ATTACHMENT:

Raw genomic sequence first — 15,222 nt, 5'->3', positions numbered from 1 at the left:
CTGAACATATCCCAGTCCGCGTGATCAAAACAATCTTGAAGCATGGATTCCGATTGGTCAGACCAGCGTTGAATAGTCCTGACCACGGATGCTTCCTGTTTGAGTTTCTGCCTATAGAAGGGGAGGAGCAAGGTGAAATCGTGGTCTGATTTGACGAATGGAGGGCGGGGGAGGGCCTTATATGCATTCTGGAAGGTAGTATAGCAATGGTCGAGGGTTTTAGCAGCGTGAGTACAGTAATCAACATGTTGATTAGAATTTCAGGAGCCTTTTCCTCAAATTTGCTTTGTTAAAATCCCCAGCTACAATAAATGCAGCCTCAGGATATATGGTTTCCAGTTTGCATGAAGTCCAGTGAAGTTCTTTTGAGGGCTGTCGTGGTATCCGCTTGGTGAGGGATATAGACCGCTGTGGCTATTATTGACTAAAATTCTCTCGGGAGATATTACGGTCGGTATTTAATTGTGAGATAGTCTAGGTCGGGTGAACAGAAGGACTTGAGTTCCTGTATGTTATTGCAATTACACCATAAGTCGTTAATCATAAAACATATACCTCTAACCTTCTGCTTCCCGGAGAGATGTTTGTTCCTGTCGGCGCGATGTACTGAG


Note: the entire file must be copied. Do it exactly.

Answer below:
Raw genomic sequence first — 15,222 nt, 5'->3', positions numbered from 1 at the left:
CTGAACATATCCCAGTCCGCGTGATCAAAACAATCTTGAAGCATGGATTCCGATTGGTCAGACCAGCGTTGAATAGTCCTGACCACGGATGCTTCCTGTTTGAGTTTCTGCCTATAGAAGGGGAGGAGCAAGGTGAAATCGTGGTCTGATTTGACGAATGGAGGGCGGGGGAGGGCCTTATATGCATTCTGGAAGGTAGTATAGCAATGGTCGAGGGTTTTAGCAGCGTGAGTACAGTAATCAACATGTTGATTAGAATTTCAGGAGCCTTTTCCTCAAATTTGCTTTGTTAAAATCCCCAGCTACAATAAATGCAGCCTCAGGATATATGGTTTCCAGTTTGCATGAAGTCCAGTGAAGTTCTTTTGAGGGCTGTCGTGGTATCCGCTTGGTGAGGGATATAGACCGCTGTGGCTATTATTGACTAAAATTCTCTCGGGAGATATTACGGTCGGTATTTAATTGTGAGATAGTCTAGGTCGGGTGAACAGAAGGACTTGAGTTCCTGTATGTTATTGCAATTACACCATAAGTCGTTAATCATAAAACATATACCTCTAACCTTCTGCTTCCCGGAGAGATGTTTGTTCCTGTCGGCGCGATGTACTGAG